Many people in career searches consider pay—whether based on their current earnings, online research, or a “gut feeling” of what they should earn, to be the most important factor in deciding whether to accept a job offer or stay put in their current position.
Yet savvy employees know that pay is just part of a company’s total benefits, compensation and perks package.
What do your employees find most valuable in these areas? To figure that out, consider doing a series of brief, focused pulse surveys over a few weeks.
TINYpulse offers several research-based and highly effective survey questions on pay:
Boolean questions to evaluate employee benefits program:
- I feel I am being paid a fair amount for the work I do.
- I feel satisfied with my opportunity for wage increases.
- My performance on the job determines my pay more than any other factor.
- I have good opportunities for salary increases.
- My compensation is fair for my responsibilities.
- I am motivated by my compensation.
- My wage is enough for my regular expenses.
- My wage is appropriate when it is compared with other workers.
- I am satisfied with my salary increase.
Benefits and Perks
When someone considers your job offer or whether to stay with the company, benefits and little extras—perks that are important to subsets of employees and often don’t take much away from the bottom line—can be major factors.
Health plan choices, flexible scheduling, employer-match retirement accounts and paid time off rank among the top benefits team members value.
Many nonprofits, academic institutions, small companies and others may pay lower than the market. But these companies tend to offer excellent benefits. Gauge how your employees feel about benefits using a brief, anonymous TINYpulse survey that asks the following questions:
- The benefits I receive are as good as most other organizations offer.
- I am satisfied with the benefits I receive.
- My company offers the kind of benefits I want.
For the best results, try to time this pulse survey prior to open enrollment—or at least plenty of time before your enrollment deadline. That way, you can incorporate the results and let your staff know about anything you discover.
Not All Benefits Come from HR
It’s not just good HR benefits that help recruit strong prospects and retain good talent.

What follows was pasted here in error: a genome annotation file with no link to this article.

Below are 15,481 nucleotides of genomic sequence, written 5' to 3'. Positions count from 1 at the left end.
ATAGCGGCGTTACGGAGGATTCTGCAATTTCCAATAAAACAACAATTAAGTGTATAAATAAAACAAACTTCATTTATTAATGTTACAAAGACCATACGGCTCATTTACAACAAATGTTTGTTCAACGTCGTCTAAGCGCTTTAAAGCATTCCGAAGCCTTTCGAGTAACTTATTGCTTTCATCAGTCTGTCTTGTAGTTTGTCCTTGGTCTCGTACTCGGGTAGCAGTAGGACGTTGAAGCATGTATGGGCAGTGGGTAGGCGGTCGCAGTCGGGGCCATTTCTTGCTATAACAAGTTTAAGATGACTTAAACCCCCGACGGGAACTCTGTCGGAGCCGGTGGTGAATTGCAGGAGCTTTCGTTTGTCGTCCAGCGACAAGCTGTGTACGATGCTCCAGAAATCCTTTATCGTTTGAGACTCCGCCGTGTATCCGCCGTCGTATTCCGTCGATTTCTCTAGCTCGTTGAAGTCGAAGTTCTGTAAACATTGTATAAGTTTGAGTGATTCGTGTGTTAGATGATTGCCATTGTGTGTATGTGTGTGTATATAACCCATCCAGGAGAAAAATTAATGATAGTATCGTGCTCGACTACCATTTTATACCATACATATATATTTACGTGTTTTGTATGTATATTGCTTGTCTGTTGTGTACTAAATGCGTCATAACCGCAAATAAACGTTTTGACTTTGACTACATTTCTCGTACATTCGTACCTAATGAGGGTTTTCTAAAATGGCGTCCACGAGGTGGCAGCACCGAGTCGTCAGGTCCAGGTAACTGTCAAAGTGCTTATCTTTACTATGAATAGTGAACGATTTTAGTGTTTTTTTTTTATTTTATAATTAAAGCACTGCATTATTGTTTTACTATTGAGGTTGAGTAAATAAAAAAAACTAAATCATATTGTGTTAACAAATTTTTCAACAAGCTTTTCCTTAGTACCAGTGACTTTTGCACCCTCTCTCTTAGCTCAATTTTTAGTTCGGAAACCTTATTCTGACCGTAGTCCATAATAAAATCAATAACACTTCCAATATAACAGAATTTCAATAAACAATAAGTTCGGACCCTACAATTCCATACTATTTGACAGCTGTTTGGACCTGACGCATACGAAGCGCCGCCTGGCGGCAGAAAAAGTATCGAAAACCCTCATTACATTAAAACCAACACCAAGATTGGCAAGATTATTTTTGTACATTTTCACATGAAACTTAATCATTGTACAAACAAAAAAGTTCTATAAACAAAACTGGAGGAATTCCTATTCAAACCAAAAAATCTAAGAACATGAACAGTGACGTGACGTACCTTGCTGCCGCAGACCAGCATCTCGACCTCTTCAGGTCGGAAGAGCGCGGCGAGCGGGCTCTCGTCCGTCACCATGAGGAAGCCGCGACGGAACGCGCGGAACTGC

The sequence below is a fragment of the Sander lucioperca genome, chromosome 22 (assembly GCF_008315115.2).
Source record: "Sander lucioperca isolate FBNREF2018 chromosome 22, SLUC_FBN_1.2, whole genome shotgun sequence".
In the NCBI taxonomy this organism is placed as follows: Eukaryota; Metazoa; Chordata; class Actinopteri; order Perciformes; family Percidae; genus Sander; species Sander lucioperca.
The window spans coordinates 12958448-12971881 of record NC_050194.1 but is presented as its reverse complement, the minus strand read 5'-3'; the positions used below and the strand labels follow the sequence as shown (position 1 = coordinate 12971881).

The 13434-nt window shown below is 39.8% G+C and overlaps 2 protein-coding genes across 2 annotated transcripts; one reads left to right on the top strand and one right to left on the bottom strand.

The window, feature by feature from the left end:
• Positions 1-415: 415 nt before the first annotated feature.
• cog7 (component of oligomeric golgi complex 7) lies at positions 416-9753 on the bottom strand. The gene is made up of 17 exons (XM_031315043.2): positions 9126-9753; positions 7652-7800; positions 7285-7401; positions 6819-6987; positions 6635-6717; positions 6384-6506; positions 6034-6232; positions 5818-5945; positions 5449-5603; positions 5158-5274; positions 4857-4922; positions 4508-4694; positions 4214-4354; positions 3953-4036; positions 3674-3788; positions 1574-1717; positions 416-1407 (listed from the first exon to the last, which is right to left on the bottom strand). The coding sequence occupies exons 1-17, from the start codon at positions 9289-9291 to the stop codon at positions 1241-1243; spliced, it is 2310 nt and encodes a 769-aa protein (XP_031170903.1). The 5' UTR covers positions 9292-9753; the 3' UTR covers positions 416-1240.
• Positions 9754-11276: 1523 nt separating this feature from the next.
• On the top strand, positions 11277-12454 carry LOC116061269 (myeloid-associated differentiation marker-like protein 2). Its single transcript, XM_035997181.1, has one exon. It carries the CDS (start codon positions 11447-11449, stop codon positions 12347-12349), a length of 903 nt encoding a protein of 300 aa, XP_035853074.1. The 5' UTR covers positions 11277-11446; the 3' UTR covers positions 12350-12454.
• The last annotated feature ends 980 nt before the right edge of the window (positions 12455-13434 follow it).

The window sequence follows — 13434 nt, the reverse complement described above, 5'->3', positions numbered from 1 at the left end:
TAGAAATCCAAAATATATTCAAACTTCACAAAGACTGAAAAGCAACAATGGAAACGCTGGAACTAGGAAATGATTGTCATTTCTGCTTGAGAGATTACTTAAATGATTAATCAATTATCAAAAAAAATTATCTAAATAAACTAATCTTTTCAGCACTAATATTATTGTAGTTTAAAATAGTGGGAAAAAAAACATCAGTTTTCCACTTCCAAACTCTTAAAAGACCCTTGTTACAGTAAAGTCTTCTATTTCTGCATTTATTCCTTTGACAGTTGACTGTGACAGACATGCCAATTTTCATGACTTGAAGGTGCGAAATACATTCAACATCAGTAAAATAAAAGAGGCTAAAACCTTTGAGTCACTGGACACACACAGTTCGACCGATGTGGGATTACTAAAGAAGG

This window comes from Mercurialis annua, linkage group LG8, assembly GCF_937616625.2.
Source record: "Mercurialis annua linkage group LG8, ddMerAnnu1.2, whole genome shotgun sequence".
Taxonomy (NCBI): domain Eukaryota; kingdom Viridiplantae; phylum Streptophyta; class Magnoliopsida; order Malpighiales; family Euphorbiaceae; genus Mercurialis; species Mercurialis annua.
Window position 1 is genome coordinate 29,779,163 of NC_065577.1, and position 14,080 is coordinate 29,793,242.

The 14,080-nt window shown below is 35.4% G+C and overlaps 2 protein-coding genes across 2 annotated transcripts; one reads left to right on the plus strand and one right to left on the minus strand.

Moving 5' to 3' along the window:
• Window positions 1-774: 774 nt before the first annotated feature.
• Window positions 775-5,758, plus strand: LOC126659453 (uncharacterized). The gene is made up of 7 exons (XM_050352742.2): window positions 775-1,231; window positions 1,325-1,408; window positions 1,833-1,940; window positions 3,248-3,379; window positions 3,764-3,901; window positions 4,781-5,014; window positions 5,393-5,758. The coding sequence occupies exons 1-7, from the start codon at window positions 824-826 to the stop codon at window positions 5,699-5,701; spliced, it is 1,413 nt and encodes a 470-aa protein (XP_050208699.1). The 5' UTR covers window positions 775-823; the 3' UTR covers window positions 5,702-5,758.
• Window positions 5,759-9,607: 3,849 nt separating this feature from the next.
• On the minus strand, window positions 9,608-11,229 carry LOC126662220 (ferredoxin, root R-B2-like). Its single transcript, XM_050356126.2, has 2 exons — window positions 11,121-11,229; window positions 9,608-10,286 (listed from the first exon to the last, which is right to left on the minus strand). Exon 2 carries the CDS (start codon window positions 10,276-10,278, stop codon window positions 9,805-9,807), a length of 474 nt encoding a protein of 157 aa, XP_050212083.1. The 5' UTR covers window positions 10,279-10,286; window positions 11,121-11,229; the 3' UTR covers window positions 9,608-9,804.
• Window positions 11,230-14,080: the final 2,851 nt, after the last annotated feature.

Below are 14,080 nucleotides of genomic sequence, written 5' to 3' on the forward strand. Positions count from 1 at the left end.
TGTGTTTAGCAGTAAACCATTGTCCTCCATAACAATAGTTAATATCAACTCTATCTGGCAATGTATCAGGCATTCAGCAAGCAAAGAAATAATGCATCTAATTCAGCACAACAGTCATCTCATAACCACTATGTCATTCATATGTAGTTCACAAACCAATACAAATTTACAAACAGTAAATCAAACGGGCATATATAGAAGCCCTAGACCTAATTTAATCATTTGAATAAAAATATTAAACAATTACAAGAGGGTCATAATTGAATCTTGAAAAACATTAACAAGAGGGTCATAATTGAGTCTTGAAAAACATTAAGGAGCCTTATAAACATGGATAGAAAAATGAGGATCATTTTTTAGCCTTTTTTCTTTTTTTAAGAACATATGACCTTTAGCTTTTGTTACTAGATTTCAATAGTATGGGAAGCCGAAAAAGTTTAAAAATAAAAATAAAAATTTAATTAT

Keep in touch with your employees’ lifestyles, preferences and needs. Work-from-home policies can mean the world to single parents and generous vacation time can seal the deal for world travelers—all without breaking the bank.
For example, one large organization had an athletic center that sat empty most days. They converted it into a daycare center after learning that employees—many of whom are in prime child-rearing years—needed help with childcare.
The company now offers a gym stipend for employees who work out. Everyone wins!
Find out which perks are most important to employees—and which they could do without—by using a quick pulse survey. This approach offers continuous, high-quality feedback.
You can ask staff to rank perks in order of importance. Also include an open-ended question about their favorite perks to ensure you’re not leaving something out and you’re collecting good data.
Once you’ve gotten staff input, be sure to follow up with high-level results in a timely manner.
Consider creating a communication strategy for how you’ll get the word out. List the audiences, goals, strategy, tactics and how you measure results. This will help keep you on track and tie back action to your pulse surveys.
Which of the following communication vehicles work best in your organization? Are there others that are missing?
- Town hall all-employee events (if you’re able, broadcast and record the meetings for those who can’t attend.)
- Intranet: if your company has an intranet, it should act as a hub for employee information. Post survey results in a prominent place or do a series of brief articles about staff who value your benefits, perks and compensation, including real-life examples with quotes from staff.
- Email blasts listing concise results work best for many organizations.
- Ask HR to staff a table in the cafeteria or at large employee events with flyers detailing survey results.
- Is your staff dispersed? If you have a texting service, text out results and offer a hotline where staff can leave anonymous feedback.
- Suggestion box: If you’ve got one, promote the suggestion box as a convenient, anonymous way for staff to follow up on pulse surveys.
Asking for direct feedback via pulse surveys—and following through with results—will demonstrate what’s driving engagement and turnover at your organization.
To learn more about how easily your business can benefit from pulse surveys, check this out.